Here are some close-ups!

Soma Swimsuit, v2

A couple things I will mention if you plan on making this with decorative elastic: for one, definitely trim those seam allowances before you attach it. The hidden elastic that the the instructions call for is fine for the 3/8″ seam allowance, but decorative elastic needs a much smaller seam allowance (I think this is 1/4″), which means you get overhang if you don’t trim. I figured this out after making the bottoms, which you can see the excess (I did catch it and remember to trim for the top, which you can see a couple pictures down). Not a big deal, but definitely worth mentioning.

Soma Swimsuit, v2

Also, see where the elastic is broken at the leg? It’s actually not broken – it connects in a full circle – but it sure looks like it. I should have cut the elastic to include a full repeat of the decorative part, and then overlapped by at least one scallop just to ensure that there are no broken parts. Oh well! Learn from my mistakes, guys.

Soma Swimsuit, v2

Like the first suit, this one also calls for bra strapping for the straps. Since I didn’t have any on hand (this was before I discovered the white at Joann, which still would not have worked for this particular project), I improvised by using plain elastic and topstitching my decorative elastic right on top. I used two rows of straight stitching since they don’t need to stretch that much.

Soma Swimsuit, v2

I did change one small order of construction when doing the bodice – the way the pattern is written has an exposed edge at the center triangle. I figured out how to burrito roll the fabric (similar to how one attaches a yoke to a button-down, with all seams hidden) so all my seams are enclosed. It was a little finicky but it certainly paid off! I haven’t seen the updated instructions on this pattern yet, so I’m not sure if it’s been changed to reflect that technique (it was part of my feedback when I tested the pattern, but the process can be a little tricky to explain so I’m not sure if Katie included it or not, in an effort to keep the construction very simple), but just know that it *can* be done if you don’t want exposed seams in your suit!

Also, oops, probably should have caught the raw edge at the top of the triangle when I was topstitching down OH WELL.

Soma Swimsuit, v2

As far as support goes – again, I can’t really vouch for it personally, but I will say that this version of the suit has a lot more options if you need a little boost. You could experiment with adding swimwear cups (I feel like even just sewing the bodice cups separately and slipping a swimsuit cup between the fabric and lining would probably work… don’t try to attach it to the lining, though, that’s where I went wrong!) to the bra, boning to the side seams, and potentially even underwire. As it stands for just a fabric+lining+elastic top, though, it’s supportive enough.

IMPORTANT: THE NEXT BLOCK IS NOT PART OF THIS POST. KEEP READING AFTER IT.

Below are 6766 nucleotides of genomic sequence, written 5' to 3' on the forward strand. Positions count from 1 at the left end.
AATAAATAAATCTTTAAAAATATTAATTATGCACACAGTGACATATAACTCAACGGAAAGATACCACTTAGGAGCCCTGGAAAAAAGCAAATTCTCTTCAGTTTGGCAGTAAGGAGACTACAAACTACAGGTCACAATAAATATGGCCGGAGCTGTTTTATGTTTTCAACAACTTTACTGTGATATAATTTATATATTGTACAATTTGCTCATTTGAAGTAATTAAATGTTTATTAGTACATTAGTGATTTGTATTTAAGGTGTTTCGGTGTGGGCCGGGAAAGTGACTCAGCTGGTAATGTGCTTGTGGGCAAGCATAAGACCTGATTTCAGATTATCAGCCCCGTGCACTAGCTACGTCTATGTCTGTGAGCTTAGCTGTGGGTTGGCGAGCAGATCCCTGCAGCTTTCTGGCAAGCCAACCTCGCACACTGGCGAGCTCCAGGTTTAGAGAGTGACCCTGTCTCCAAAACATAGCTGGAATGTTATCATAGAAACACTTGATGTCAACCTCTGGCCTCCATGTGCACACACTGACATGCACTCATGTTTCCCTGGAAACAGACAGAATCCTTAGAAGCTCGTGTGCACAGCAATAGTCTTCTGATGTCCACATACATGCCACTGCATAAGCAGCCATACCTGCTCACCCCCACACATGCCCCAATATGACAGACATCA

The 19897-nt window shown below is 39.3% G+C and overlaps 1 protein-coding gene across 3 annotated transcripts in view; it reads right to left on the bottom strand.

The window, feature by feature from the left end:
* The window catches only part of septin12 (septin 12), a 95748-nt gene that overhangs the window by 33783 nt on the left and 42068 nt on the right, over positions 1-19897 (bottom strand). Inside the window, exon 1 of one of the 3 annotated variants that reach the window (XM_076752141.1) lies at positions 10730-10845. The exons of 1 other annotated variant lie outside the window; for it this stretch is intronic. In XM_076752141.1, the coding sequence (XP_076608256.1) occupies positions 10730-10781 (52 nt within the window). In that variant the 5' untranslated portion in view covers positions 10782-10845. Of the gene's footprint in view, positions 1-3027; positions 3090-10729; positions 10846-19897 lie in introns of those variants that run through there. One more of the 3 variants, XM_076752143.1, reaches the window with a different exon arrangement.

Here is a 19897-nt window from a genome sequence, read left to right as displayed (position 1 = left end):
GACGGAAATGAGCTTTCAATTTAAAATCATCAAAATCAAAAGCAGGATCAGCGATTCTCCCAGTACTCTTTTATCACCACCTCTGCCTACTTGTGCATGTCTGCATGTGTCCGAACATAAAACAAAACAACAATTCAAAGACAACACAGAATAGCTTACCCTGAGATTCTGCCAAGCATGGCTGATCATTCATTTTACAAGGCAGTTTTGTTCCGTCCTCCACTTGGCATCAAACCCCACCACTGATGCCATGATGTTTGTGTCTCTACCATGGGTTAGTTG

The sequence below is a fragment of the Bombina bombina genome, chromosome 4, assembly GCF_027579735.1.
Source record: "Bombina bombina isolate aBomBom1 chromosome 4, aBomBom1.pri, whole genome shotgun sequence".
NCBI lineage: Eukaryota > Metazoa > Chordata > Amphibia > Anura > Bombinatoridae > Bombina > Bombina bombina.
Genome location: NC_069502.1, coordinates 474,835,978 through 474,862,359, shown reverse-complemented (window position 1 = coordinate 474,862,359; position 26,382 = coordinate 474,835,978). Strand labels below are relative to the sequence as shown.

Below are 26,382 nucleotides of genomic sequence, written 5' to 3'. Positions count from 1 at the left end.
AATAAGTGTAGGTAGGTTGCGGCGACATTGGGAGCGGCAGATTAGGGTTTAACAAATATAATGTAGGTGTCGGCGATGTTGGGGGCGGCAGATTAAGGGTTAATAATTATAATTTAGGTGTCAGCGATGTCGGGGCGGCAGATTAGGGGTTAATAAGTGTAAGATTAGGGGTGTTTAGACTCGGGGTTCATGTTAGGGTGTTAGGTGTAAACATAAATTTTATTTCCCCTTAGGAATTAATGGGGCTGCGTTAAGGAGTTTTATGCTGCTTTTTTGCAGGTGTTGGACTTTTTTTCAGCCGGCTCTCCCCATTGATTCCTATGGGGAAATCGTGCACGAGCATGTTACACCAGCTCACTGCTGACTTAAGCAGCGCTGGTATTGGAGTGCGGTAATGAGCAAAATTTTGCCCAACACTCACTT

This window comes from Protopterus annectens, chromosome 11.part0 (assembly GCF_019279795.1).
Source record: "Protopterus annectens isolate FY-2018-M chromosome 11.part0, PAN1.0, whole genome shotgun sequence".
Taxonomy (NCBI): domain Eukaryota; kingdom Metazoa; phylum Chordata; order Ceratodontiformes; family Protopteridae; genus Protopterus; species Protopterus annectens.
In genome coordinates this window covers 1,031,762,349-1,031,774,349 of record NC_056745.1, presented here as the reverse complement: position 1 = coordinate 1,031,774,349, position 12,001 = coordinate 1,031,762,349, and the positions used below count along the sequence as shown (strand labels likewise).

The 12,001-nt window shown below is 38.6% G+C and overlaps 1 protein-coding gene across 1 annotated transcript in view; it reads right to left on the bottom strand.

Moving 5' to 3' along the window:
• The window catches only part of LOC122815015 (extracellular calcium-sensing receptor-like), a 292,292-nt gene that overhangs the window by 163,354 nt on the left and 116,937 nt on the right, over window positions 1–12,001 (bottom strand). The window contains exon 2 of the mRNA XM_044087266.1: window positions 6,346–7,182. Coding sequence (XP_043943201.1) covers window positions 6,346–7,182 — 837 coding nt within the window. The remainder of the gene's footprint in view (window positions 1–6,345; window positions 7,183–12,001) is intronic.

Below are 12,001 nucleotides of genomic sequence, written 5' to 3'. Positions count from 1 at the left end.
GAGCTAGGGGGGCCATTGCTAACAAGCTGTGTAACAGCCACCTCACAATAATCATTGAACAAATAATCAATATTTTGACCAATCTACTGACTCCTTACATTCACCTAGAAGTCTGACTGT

Again, these photos were taken before the swimsuit ever saw water, but I managed to wear it twice on my vacation, and it performs just as well as the black one. It may even be a little more secure, since you’re less likely to have a bathing suit malfunction due to the design.

I definitely plan on making this version again – I have plans for this bustier top with the high-waisted bottoms, in some cute lemon/flower swimsuit fabric. I almost made it up during the testing – but then realized I should probably take this striped one out for a spin so I can address any fit adjustments if needed. The suit does not need fit adjustments, btw, but on the next one I will pull the elastic a little tighter around the top edge of the top. It’s not quite as tight as it’s like it.

Also, I think this would make a really cut bralette. Ooh!

Soma Swimsuit - v2

So, who’s convinced they should take the plunge into sewing swimwear? Seriously, guys – it’s really fun, it’s fast (and gratifying!), and once you realize just how little it costs to make a swimsuit, you’ll be side-eyeing the $80 ones at the mall for the rest of summer. Don’t think you have it in you to make a bathing suit? Ladies. If you can sew a tshirt, you can sew a swimsuit. Promise.

Completed: The Soma Swimsuit, V1

4 Jun

As promised, I’ve written up a couple of posts about the new Soma Swimsuit from Papercut Patterns. I was a tester for this pattern, so I’ve actually had this finished and completed for quite some time now! While I initially agreed to test just the cross-over bikini variation, I ultimately ended up sewing BOTH bikinis because they are just so damn fun to make! In this post, though, I’ll be going over the first version – the black cross-over bikini.

Soma Swimsuit - v1